Everything about the design of this large four-door sedan derives from a vision of the future in which autonomous cars are a given on every street and all road users are connected. It’s a dystopian vision to anyone who appreciates driving, as it purges redundant controls such as the steering wheel. The flip side is that it assumes there will be no collisions, rendering occupant-restraint systems equally obsolete. Whereas airplane cockpits inform traditional driver’s cars, this concept draws its inspiration from a La-Z-Boy ensconced in a classically furnished home. This fully autonomous vehicle nixes conventional instruments in favor of a simple dashboard and a cabin styled for an “impression of antique spaciousness.” The front seats, which Audi says are the automotive reinterpretation of the lounge chair, are upholstered in a square-quilted upholstery and can be swiveled 15 degrees for easier entry and exit. The Aicon has front and rear cargo areas that provide approximately 23 cubic feet of space.
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The concept has two-plus-two seating, long expanses of glass that make for a bright interior, and massive 26-inch wheels. It’s 214.3 inches long, 82.7 inches wide, and 59.3 inches high, with a limousine-like 136.6-inch wheelbase, which Audi points out is 9.4 inches longer than that of the long-wheelbase version of the upcoming 2019 A8.
The concept boasts two motors in front and two in back, good for a combined 349 horsepower and 406 lb-ft of torque. While the idea is not yet in production, Audi’s concept also sports some conceptual solid-state batteries that are integrated below the floor to allow a range of nearly 500 miles on a single charge, and with 800-watt ultrafast charging, they would be capable of recovering 80 percent of their capacity in less than 30 minutes.
The engineering and design freedom allowed by autonomous technology is the point of the Aicon, however. While that Quattro all-wheel-drive system will bring strong all-weather traction, the emphasis for suspension tuning is ride comfort, with air springs, dampers, and electric actuators at all four wheels. Because there’s no steering wheel, there’s no steering shaft, and a compact all-wheel-steering system gives the long Aicon an exceptionally tight turning radius of 27.9 feet. With primary braking coming from brake regeneration, the friction disc brakes have been relocated inboard.
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The inverted hexagonal single-frame grille is shared with upcoming electric vehicles from Audi, and the concept has no conventional headlights whatsoever, subbing in high-pixel-count LED light fields that can bring the look of large headlamps or narrow, squinted ones. It uses animations to warn pedestrians and cyclists and can project signals onto the ground ahead of a corner. “If the car detects passersby or other road users, it literally makes eye contact with them and follows them with its ‘eyes,’ ” Audi said.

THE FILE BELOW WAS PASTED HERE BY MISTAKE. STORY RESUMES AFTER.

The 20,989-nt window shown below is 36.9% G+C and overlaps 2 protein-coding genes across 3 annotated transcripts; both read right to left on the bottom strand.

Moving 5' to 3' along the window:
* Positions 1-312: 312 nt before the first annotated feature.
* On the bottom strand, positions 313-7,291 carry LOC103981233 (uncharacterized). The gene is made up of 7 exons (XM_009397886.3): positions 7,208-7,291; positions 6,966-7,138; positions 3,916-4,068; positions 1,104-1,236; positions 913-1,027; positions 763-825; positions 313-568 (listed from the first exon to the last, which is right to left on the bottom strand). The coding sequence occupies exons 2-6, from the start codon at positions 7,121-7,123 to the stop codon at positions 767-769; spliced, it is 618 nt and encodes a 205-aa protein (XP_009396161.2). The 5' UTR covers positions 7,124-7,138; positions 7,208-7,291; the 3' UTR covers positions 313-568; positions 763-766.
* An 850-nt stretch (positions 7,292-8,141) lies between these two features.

Fully autonomous vehicles no longer will need long-range headlamps, Audi noted, because the laser and radar sensors will see reliably far ahead without them. So the focus shifts toward the safety of vehicle occupants and those nearby. For instance, technology somewhat meets overkill with a flashlight-equipped mini-drone that deploys to illuminate the users’ path after they leave the vehicle.
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The Aicon also has a version of the Personal Intelligent Assistant, which “is often one step ahead of the passenger and offers services before they actively choose them.” The PIA’s wraparound interface has a haptic-manual layer, plus voice control and eye tracking, and occupants can work or watch movies via a front display or a virtual head-up image in the windshield, with the glass capable of blacking out the interior for a better picture—or naps. OLED lighting helps provide an interior ambience customized for the users.
Autonomous-vehicle technology, contrary to the some of the hype, will take many, many years to advance to the level assumed with the Aicon concept. As automakers push toward a future with ever higher levels of automated driving and as regulators work toward some big decisions, concept cars—especially ones like the Aicon—are useful visualizations of how it might take shape.